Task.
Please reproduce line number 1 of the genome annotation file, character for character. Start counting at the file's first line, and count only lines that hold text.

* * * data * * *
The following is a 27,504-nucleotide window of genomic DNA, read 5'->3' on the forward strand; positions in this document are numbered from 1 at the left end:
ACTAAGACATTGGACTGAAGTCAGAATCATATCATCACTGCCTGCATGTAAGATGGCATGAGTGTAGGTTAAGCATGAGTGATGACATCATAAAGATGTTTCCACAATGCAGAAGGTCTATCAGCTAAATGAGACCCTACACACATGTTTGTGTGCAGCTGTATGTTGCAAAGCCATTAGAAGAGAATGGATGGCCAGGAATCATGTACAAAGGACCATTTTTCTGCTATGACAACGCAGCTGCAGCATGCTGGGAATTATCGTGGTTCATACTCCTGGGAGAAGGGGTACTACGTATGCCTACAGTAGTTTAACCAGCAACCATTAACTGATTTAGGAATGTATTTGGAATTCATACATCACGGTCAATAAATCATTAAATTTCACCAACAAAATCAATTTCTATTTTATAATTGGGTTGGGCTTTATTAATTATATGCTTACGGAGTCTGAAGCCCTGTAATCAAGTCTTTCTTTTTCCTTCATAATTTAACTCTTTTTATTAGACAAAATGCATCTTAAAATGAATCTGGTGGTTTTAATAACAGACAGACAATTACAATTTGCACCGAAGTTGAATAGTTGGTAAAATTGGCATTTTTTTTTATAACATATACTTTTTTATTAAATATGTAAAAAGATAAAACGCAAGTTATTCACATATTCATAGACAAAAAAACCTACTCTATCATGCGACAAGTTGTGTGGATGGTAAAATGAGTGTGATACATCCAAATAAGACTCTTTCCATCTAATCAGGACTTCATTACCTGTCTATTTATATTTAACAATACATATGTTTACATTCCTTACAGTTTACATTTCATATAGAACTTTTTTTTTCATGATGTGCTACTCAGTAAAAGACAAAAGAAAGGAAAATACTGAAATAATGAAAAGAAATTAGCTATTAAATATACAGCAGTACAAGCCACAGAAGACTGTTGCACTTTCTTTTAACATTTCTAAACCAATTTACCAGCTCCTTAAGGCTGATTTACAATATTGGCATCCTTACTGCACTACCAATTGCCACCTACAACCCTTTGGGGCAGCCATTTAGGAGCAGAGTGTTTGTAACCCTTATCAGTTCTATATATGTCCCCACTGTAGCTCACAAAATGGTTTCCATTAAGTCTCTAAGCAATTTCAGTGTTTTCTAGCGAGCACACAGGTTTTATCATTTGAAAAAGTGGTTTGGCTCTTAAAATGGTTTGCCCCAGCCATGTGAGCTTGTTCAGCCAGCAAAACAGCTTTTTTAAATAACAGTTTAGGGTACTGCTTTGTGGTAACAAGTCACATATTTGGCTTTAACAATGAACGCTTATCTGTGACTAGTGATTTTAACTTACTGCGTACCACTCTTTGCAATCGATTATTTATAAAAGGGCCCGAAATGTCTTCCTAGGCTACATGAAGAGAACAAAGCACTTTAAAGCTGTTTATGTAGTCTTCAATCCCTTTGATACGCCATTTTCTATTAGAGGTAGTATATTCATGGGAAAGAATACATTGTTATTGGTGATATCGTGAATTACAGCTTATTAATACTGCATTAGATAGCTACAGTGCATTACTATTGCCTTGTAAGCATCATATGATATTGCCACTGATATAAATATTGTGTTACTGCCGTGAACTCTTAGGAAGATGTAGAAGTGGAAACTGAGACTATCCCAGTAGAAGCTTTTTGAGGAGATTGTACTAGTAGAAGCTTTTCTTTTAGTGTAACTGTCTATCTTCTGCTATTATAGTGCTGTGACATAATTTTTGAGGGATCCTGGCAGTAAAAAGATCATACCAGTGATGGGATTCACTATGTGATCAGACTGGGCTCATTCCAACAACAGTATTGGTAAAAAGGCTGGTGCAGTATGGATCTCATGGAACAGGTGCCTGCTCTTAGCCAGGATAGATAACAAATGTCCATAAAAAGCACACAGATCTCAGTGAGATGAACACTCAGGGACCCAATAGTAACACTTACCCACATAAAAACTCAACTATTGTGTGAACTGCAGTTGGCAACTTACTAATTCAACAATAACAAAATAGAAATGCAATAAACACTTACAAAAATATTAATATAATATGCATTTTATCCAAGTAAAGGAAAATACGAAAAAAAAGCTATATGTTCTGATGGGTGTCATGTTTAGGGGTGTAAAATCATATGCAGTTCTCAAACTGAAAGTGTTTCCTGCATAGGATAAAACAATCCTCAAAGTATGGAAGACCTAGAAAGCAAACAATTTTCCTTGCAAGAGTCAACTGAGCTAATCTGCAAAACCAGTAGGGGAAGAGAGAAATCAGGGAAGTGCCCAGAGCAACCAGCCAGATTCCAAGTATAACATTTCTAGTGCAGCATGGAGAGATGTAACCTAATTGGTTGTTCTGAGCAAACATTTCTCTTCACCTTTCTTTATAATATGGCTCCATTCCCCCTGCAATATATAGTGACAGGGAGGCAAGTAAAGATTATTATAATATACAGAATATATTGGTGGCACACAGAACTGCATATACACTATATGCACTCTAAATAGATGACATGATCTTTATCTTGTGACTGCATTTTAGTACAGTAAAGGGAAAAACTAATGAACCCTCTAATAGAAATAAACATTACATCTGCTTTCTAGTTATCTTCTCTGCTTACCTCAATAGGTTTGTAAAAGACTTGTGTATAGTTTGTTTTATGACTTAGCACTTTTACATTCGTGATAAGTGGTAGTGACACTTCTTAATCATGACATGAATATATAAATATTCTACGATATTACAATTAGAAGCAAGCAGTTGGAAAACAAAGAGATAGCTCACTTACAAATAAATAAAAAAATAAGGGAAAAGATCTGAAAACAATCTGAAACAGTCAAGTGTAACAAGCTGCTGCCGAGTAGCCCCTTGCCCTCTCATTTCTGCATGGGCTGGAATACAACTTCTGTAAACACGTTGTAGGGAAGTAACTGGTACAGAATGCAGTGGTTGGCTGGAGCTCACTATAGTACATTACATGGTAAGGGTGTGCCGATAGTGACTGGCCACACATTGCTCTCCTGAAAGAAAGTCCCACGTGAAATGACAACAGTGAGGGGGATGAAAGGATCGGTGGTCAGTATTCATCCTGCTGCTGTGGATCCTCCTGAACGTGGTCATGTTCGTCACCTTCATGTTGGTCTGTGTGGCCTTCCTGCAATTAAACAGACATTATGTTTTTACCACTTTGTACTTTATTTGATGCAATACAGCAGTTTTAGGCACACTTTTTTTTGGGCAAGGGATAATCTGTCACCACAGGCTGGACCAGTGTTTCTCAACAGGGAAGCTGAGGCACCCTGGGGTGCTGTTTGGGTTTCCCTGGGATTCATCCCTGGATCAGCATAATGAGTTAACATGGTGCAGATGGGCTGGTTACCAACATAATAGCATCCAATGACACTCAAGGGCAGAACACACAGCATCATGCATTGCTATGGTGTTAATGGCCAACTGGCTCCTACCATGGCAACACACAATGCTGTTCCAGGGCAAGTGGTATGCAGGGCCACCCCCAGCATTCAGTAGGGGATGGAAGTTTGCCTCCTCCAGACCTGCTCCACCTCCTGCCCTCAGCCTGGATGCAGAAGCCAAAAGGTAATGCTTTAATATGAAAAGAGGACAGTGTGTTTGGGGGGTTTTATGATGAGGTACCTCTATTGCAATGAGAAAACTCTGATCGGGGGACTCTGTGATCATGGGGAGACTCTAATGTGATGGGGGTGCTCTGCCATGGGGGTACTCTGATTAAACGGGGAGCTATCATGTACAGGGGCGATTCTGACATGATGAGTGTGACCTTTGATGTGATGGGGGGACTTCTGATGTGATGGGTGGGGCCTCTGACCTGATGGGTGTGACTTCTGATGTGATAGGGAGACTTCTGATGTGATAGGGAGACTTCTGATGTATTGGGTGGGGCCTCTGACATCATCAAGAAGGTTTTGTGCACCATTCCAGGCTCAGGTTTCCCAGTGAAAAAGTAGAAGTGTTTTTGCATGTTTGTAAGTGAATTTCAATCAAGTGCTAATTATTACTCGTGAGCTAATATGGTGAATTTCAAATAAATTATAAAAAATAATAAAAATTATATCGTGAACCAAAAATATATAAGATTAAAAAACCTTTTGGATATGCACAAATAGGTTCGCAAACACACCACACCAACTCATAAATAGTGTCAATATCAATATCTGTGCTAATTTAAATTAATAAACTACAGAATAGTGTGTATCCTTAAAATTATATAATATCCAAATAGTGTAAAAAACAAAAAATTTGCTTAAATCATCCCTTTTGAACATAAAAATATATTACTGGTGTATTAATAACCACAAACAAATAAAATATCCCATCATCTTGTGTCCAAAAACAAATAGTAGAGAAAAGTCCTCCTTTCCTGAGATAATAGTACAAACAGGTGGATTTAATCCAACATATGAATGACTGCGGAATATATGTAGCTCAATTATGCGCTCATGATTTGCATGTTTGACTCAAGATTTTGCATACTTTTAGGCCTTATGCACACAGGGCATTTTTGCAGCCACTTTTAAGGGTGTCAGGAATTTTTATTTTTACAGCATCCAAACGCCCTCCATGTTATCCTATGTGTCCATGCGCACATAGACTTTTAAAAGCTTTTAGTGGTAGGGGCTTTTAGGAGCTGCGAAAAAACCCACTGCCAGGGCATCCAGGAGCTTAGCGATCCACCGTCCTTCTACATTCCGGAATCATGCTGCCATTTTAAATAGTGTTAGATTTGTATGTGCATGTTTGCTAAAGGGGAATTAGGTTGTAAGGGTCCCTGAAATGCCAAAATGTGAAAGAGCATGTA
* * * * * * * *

The following is a 27,504-nucleotide window of genomic DNA, read 5'->3' on the forward strand; positions in this document are numbered from 1 at the left end: